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Cell Mol Neurobiol. 2003 Feb;23(1):1-25.

Brain insulin: regulation, mechanisms of action and functions.

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Chercheur INSERM, UMR 7059 CNRS, Paris Cedex, France.

Erratum in

  • Cell Mol Neurobiol. 2003 Oct;23(4-5):873-4. Kyriaki Gerozissis [corrected to Gerozissis Kyriaki].


1. While many questions remained unanswered, it is now well documented that, contrary to earlier views, insulin is an important neuromodulator, contributing to neurobiological processes, in particular energy homeostasis and cognition. A specific role on cognitive functions related to feeding is proposed, and it is suggested that brain insulin from different sources might be involved in the above vital functions in health and disease. 2. A molecule identical to pancreatic insulin, and specific insulin receptors, are found widely distributed in the central nervous system networks related to feeding, reproduction, or cognition. 3. The actions of insulin in the central nervous system may be under both multilevel and multifactorial controls. The amount of blood insulin reaching the brain, brain insulin stores and secretion, potential local biosynthesis and degradation of the peptide, and insulin receptors and signal transduction can be affected by metabolic factors induced by nutrients, hormones, neurotransmitters, and regulatory peptides, peripherally or in the central nervous system. 4. Glucose and serotonin regulate insulin directly in the hypothalamus and may be of importance for its biological effects. Central mechanisms regulating glucose-induced insulin secretion show some analogy with the mechanisms operating in the pancreas. 5. A cross-talk between insulin and leptin receptors has been observed in the brain, and a regulation of central insulin actions, potentially via serotonin modulation, by leptin, galanin, melancortins, and neuropeptide Y (NPY) is suggested. 6. A more complete knowledge of the biological role of insulin in brain function and dysfunction, and of the regulatory mechanisms involved in these processes, constitutes a real advancement in the understanding of the pathophysiology of metabolic and mental diseases and could lead to important medical benefits.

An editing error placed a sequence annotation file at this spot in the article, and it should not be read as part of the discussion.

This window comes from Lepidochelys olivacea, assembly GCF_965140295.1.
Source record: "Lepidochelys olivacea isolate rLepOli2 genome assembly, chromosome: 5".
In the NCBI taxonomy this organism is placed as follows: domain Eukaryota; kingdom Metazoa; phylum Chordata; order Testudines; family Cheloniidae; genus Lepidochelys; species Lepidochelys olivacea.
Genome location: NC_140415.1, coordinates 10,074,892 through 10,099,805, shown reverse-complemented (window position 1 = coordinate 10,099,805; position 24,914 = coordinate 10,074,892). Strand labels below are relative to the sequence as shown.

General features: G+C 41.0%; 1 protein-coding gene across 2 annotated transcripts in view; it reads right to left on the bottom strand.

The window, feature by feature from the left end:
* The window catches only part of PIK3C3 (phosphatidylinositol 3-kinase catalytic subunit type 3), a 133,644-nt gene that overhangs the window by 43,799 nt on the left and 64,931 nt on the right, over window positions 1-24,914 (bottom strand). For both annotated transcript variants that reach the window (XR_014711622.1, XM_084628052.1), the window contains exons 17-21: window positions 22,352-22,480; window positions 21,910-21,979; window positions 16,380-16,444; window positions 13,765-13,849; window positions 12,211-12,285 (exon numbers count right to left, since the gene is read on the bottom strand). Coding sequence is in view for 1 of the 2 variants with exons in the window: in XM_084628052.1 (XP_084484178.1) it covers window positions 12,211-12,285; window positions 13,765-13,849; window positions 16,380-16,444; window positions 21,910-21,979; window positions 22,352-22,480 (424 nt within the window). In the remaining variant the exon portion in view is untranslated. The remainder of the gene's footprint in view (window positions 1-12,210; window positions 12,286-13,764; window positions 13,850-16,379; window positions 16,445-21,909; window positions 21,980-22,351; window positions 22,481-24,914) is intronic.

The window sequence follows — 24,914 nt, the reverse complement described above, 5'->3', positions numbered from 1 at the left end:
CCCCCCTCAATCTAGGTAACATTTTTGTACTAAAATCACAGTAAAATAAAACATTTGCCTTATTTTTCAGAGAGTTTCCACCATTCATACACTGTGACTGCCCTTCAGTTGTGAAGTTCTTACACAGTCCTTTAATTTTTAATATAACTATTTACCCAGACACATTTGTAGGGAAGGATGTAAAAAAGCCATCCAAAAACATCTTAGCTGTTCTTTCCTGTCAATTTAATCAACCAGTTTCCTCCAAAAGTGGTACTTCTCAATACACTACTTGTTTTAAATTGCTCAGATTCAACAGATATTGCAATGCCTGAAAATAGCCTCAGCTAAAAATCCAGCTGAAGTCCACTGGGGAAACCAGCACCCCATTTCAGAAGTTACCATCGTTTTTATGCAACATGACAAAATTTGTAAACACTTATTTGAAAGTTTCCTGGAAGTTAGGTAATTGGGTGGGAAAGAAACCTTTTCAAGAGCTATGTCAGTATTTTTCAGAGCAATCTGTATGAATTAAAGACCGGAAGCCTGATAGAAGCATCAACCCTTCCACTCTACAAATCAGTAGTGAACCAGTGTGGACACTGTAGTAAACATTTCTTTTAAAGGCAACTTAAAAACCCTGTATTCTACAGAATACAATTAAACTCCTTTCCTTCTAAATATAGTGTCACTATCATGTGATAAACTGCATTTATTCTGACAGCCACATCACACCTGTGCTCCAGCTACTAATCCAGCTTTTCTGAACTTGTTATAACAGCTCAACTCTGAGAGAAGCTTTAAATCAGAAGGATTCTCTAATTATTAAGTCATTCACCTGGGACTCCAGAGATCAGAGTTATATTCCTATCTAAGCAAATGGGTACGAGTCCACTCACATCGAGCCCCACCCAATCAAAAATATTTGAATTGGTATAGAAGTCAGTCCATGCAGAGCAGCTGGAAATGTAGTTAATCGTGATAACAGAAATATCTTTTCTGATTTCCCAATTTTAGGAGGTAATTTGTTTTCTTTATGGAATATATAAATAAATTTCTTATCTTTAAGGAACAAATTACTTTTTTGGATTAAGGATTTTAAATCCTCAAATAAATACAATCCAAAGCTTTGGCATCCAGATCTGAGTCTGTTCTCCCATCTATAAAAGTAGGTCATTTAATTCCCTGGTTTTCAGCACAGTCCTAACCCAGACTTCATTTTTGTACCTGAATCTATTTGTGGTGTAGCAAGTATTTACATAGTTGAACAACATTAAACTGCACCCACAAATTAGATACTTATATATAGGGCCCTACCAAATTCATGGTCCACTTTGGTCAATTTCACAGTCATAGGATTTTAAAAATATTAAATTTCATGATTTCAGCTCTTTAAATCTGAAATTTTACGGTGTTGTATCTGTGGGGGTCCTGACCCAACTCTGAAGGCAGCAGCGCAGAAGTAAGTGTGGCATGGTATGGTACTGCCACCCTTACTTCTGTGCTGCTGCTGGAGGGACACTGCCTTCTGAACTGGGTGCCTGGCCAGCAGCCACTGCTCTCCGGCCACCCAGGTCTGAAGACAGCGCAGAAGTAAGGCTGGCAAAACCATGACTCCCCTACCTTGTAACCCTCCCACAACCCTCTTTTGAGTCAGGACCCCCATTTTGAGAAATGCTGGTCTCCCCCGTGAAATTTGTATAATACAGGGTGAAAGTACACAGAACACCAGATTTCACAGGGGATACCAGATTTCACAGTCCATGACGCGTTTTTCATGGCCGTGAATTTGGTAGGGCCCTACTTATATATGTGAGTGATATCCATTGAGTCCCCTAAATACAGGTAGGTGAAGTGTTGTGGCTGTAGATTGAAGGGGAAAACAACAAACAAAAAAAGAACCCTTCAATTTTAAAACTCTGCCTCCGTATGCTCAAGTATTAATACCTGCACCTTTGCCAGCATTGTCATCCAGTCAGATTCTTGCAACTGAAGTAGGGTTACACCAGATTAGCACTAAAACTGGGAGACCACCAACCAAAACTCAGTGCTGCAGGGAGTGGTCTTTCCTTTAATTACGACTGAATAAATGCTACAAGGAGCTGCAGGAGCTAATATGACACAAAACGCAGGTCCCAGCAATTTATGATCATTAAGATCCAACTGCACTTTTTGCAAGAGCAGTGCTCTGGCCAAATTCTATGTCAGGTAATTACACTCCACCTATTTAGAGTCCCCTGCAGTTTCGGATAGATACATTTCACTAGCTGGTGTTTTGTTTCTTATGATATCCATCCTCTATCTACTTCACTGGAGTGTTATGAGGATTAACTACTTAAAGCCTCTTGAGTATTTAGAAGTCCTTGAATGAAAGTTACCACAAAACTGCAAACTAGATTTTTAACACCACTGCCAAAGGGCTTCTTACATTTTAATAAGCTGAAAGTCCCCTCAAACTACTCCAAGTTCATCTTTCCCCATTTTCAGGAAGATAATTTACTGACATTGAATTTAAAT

[Indexed for MEDLINE]

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